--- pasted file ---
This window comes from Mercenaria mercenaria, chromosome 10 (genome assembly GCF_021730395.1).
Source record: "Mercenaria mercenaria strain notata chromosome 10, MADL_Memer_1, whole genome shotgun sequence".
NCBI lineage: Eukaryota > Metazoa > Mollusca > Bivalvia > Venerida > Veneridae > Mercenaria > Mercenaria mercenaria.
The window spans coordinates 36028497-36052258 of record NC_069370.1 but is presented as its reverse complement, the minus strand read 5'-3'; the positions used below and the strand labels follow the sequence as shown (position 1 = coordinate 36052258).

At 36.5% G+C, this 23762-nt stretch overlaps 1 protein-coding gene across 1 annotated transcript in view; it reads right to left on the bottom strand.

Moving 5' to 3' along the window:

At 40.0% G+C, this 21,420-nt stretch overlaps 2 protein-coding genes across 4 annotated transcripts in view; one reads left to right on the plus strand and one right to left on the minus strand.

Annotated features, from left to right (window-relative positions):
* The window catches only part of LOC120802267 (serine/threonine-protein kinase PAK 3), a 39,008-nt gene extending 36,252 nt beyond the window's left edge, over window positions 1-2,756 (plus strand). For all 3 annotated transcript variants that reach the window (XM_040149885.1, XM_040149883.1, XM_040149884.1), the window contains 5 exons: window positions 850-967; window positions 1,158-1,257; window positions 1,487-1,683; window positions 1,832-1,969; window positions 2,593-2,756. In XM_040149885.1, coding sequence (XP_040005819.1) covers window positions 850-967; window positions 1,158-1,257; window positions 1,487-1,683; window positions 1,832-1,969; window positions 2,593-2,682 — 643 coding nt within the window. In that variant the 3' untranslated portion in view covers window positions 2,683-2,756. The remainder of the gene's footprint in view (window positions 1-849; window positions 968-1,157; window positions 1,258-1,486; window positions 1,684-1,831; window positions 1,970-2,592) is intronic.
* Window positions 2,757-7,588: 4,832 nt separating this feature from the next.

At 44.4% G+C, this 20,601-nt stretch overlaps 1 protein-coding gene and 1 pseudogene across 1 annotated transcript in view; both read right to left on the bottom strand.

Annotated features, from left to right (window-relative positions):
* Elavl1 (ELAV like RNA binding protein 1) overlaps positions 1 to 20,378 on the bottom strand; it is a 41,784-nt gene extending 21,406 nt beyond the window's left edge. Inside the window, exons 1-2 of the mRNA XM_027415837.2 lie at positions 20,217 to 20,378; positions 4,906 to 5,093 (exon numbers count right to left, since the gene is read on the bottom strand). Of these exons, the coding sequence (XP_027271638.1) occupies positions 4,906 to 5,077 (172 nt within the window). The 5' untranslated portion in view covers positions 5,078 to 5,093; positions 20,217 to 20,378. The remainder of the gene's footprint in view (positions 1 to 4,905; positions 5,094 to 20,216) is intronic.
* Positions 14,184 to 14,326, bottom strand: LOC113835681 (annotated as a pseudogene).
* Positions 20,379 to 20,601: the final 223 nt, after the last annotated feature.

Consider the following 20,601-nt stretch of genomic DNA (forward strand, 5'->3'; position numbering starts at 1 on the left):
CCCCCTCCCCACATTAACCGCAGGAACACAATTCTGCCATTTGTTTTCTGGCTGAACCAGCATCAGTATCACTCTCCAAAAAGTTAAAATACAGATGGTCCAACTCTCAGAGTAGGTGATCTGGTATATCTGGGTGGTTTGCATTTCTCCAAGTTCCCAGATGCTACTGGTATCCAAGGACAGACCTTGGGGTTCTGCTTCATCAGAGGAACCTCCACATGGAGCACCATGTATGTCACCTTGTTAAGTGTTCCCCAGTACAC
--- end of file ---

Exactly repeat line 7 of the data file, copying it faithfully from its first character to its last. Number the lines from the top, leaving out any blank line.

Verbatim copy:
At 40.0% G+C, this 21,420-nt stretch overlaps 2 protein-coding genes across 4 annotated transcripts in view; one reads left to right on the plus strand and one right to left on the minus strand.